Forget what you knew about the four Ps: Marketing has changed
Technological development has fundamentally changed the world of business. With the customer in the driver’s seat, what’s the best way to steer your marketing approach?
There were and still are the four Ps of marketing, but according to Dr Nader Tavassoli of the London Business School, this should in fact be the four Cs: the Customer, the Customer, the Customer and yes, you guessed it, the Customer. And I must say I am inclined to agree.
Separating the good from the great
This article will discuss how to make a good marketing strategy into a great one – and without wanting to give away the ending, it simply comes down to customers. Having said that, it’s also important to know the key ingredients in the recipe for a great marketing strategy, which are:-
- Knowing who your customers are
- Understanding what drives their wants and needs
- Delivering the things they want and need
- Analysing the efficiency of your processes, and identifying where they can be improved
Customers have taken control
The way in which we are interacting with our customers has changed, and this change is indicative of our realisation that the customer can and should be driving the conversation. The reason we want this change is because we believe that our customers will be happier with their purchase, or even just with the interaction itself, when they are the ones influencing the action.
A customer can now direct the way that we talk to them, the time of day we talk to them, and the best platforms to talk to them on.
But what does this mean for marketers?
While on one hand this new way of interacting puts the customer in the driver’s seat, it also offers us marketers a lot more opportunities in terms of building relationships with our customers and prospects. We can start to develop much stronger, more responsive and more individual relationships. These relationships often fall into one of the following three categories:
- Loyal customers
- Engaged customers
- Customers who are advocates
These different customer relationships will ultimately lead customers to:
- Choose your brand.
- Talk about your brand.
- Believe in and/or recommend your brand.
- Or if you really know your audience, all of the above.
The increasing importance of the customer journey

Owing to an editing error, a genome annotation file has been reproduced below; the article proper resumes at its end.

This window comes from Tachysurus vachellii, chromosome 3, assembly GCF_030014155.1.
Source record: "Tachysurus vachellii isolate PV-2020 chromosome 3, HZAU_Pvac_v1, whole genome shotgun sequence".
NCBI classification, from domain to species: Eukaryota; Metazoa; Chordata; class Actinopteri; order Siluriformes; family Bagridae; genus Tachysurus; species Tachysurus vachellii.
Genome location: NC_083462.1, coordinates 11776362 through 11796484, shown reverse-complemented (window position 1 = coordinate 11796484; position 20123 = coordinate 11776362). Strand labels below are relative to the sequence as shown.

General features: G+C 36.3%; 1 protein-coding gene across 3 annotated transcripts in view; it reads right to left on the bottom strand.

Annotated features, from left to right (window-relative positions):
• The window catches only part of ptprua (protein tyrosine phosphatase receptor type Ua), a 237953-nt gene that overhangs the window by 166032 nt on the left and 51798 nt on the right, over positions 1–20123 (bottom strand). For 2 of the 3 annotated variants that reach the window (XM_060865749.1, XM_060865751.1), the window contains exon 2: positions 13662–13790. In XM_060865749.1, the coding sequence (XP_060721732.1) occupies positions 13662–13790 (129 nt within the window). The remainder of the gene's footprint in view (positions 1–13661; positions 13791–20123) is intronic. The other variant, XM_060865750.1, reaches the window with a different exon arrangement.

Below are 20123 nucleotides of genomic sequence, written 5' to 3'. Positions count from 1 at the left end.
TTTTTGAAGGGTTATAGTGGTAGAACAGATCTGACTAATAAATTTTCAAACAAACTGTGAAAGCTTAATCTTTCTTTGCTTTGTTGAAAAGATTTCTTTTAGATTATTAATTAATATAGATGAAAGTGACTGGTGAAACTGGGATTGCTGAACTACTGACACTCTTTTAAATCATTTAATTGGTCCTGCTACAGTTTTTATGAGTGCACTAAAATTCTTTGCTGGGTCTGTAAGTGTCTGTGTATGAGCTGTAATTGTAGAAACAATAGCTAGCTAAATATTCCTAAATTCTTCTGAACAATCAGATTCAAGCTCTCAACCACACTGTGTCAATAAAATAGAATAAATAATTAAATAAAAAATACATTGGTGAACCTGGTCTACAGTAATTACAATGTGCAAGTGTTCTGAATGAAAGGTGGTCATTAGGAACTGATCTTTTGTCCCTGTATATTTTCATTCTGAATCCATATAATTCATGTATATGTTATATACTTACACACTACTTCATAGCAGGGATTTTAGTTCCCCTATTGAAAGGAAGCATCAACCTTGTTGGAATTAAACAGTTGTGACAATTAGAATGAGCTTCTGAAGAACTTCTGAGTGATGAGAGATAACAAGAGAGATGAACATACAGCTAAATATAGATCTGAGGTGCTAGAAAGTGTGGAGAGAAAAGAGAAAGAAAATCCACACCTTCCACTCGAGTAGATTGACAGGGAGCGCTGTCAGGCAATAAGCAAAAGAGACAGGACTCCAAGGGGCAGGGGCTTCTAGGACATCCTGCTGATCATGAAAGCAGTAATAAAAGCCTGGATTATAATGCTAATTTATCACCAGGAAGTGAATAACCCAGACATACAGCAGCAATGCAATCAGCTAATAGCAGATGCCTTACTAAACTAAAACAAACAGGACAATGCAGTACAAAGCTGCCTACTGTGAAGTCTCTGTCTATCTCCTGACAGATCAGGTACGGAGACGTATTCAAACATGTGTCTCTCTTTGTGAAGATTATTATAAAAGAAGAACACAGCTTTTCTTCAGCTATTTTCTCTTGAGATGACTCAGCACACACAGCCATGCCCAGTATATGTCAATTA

The Omni-Channel Data Trend Report 2017 by Apteco cited the customer journey as the most important topic for organisations in 2017.
What this tells us is that, the way customers are interacting with brands and their individual experiences at various touchpoints are highly important to businesses. Especially those looking to see more loyalty, engagement and advocacy. The four Cs of marketing are taking centre stage as the experience had by customers is having an ever more important role.
What does success look like?
What each of the three categories listed above look like for one business will differ from another. Why? Because what your customers want and how they display their loyalty, engagement and advocacy differs from customer group to customer group.
There are many factors that could influence their interaction with you, and the same goes for how they interact when they act as an advocate of your brand, proactively engage with your brand, or display loyalty to your brand.
There isn’t a one-size-fits-all approach for achieving loyal, engaged, or advocating customers – not all of their profiles match up. Developing your customer understanding and taking your strategy from good to great is all down to data.
- The difference between a good marketing strategy and a great one is all down to how well you understand your customers.
- A more user-centric approach will keep customers happier along the various touch points of their buyer journeys.
- While the idea of customers and prospects being in control sounds intimidating, marketers should see this as a chance to develop stronger relationships with them.
- What loyalty, engagement and advocacy look like will differ depending on the business and its customer groups. Different factors will influence interaction and customers will engage in different ways that are unique to the given organisation’s service offering.
- There is no one-size-fits-all approach for securing loyal, engaged, or advocating customers. Catering to individual customer needs requires intelligent application of large volumes of data, shaping your message according to your behavioural data.